Hyperglycemic Crises in Adult Patients With Diabetes
- Abbas E. Kitabchi, PHD, MD1,
- Guillermo E. Umpierrez, MD2,
- John M. Miles, MD3 and
- Joseph N. Fisher, MD1
- 1Division of Endocrinology, Diabetes and Metabolism, the Department of Medicine, the University of Tennessee Health Science Center, Memphis, Tennessee;
- 2Emory University School of Medicine, Atlanta, Georgia;
- 3Mayo Clinic, Rochester, Minnesota.
- Corresponding author: Abbas E. Kitabchi, .
Diabetic ketoacidosis (DKA) and the hyperosmolar hyperglycemic state (HHS) are the two most serious acute metabolic complications of diabetes. DKA is responsible for more than 500,000 hospital days per year (1,2) at an estimated annual direct medical expense and indirect cost of 2.4 billion USD (2,3). Table 1 outlines the diagnostic criteria for DKA and HHS. The triad of uncontrolled hyperglycemia, metabolic acidosis, and increased total body ketone concentration characterizes DKA. HHS is characterized by severe hyperglycemia, hyperosmolality, and dehydration in the absence of significant ketoacidosis. These metabolic derangements result from the combination of absolute or relative insulin deficiency and an increase in counterregulatory hormones (glucagon, catecholamines, cortisol, and growth hormone). Most patients with DKA have autoimmune type 1 diabetes; however, patients with type 2 diabetes are also at risk during the catabolic stress of acute illness such as trauma, surgery, or infections. This consensus statement will outline precipitating factors and recommendations for the diagnosis, treatment, and prevention of DKA and HHS in adult subjects. It is based on a previous technical review (4) and more recently published peer-reviewed articles since 2001, which should be consulted for further information.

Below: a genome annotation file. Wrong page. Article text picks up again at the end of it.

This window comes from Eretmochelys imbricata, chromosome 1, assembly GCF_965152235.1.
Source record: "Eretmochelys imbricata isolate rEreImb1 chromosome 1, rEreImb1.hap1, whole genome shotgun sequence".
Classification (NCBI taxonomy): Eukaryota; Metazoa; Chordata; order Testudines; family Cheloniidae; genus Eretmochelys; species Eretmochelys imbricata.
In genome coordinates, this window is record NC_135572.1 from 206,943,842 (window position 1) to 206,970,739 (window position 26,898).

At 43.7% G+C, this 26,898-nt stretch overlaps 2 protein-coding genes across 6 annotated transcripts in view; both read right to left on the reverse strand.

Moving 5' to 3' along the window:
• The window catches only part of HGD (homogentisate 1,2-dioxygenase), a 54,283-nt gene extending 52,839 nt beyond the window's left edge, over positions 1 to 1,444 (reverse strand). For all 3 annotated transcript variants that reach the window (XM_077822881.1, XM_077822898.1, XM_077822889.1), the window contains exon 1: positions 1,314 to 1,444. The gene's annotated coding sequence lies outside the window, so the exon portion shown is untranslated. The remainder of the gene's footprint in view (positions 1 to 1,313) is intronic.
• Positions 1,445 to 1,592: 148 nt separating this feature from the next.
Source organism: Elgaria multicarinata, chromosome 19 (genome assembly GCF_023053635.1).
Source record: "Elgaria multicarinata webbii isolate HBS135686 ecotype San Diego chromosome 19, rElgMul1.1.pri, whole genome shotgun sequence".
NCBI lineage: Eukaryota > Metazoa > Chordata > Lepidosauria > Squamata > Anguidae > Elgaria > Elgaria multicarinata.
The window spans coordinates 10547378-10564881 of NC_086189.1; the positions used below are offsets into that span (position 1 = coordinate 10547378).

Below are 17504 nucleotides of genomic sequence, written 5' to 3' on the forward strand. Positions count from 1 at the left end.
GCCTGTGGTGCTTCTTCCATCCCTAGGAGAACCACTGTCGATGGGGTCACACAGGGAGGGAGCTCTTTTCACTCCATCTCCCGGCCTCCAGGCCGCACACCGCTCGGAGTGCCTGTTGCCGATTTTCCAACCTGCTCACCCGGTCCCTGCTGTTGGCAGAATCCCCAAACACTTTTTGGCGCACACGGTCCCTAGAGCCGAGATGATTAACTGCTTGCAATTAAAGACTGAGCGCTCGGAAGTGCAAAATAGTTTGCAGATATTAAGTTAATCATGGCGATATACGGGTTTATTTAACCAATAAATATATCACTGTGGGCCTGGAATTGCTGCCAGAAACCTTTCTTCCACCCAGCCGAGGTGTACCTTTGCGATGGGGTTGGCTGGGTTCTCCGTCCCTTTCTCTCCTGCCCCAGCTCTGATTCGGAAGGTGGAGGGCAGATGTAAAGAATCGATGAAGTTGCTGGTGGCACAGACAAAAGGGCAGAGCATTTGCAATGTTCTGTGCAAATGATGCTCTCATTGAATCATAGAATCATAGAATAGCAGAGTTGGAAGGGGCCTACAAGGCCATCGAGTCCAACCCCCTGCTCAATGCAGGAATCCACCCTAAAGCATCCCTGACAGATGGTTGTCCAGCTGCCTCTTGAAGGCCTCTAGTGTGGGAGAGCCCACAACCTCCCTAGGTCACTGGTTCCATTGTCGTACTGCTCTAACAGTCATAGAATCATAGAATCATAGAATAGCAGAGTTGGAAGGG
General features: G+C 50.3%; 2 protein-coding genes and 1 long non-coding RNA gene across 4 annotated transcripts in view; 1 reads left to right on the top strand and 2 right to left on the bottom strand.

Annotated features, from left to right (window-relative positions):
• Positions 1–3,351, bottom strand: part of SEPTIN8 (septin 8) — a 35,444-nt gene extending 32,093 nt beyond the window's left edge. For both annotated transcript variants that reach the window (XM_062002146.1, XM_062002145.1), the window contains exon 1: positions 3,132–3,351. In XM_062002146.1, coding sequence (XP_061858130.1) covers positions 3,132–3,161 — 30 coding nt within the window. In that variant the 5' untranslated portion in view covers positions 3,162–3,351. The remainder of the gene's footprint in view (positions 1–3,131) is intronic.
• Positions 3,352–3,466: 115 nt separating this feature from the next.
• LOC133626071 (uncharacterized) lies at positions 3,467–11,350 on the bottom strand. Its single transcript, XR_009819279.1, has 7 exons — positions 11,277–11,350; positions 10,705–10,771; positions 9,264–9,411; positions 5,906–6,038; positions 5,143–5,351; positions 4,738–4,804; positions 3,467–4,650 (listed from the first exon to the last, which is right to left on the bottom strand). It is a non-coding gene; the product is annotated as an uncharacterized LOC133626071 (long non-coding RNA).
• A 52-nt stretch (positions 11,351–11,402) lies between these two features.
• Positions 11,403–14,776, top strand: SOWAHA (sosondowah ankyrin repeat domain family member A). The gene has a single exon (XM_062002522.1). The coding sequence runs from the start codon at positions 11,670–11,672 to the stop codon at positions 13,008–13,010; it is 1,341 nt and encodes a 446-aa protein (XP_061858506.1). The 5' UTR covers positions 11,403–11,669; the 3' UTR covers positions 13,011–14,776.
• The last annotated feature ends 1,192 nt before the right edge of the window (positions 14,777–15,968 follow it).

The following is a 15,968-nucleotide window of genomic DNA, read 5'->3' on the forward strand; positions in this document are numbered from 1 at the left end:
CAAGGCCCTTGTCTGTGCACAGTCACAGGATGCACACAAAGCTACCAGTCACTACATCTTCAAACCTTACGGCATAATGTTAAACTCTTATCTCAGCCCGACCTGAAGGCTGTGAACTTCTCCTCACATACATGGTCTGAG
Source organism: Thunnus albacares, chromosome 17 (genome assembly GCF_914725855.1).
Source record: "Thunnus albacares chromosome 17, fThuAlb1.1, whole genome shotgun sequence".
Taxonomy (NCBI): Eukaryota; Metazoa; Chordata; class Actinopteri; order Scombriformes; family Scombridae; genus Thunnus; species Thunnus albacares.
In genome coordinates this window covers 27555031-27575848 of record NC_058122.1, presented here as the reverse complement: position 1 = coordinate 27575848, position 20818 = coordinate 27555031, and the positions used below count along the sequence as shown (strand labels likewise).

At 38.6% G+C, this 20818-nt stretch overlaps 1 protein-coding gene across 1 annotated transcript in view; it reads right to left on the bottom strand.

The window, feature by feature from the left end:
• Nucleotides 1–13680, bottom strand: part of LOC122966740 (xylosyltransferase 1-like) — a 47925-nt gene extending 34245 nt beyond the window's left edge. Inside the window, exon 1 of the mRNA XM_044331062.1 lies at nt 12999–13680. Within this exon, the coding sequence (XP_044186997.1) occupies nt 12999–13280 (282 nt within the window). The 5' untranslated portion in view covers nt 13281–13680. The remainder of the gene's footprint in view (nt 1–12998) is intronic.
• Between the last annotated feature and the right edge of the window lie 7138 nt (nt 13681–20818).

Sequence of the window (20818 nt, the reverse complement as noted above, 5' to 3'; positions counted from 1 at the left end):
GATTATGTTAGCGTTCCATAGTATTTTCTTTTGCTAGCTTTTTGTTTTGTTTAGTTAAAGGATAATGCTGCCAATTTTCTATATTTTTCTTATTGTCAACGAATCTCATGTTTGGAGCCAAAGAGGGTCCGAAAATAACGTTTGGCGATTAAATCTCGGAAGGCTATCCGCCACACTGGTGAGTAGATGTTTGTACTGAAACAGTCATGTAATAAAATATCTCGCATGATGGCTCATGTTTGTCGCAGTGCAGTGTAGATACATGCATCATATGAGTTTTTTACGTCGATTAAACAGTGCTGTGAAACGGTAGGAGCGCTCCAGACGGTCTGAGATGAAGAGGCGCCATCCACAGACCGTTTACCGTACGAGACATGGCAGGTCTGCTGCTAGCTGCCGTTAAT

Recent epidemiological studies indicate that hospitalizations for DKA in the U.S. are increasing. In the decade from 1996 to 2006, there was a 35% increase in the number of cases, with a total of 136,510 cases with a primary diagnosis of DKA in 2006—a rate of increase perhaps more rapid than the overall increase in the diagnosis of diabetes (1). Most patients with DKA were between the ages of 18 and 44 years (56%) and 45 and 65 years (24%), with only 18% of patients <20 years of age. Two-thirds of DKA patients were considered to have type 1 diabetes and …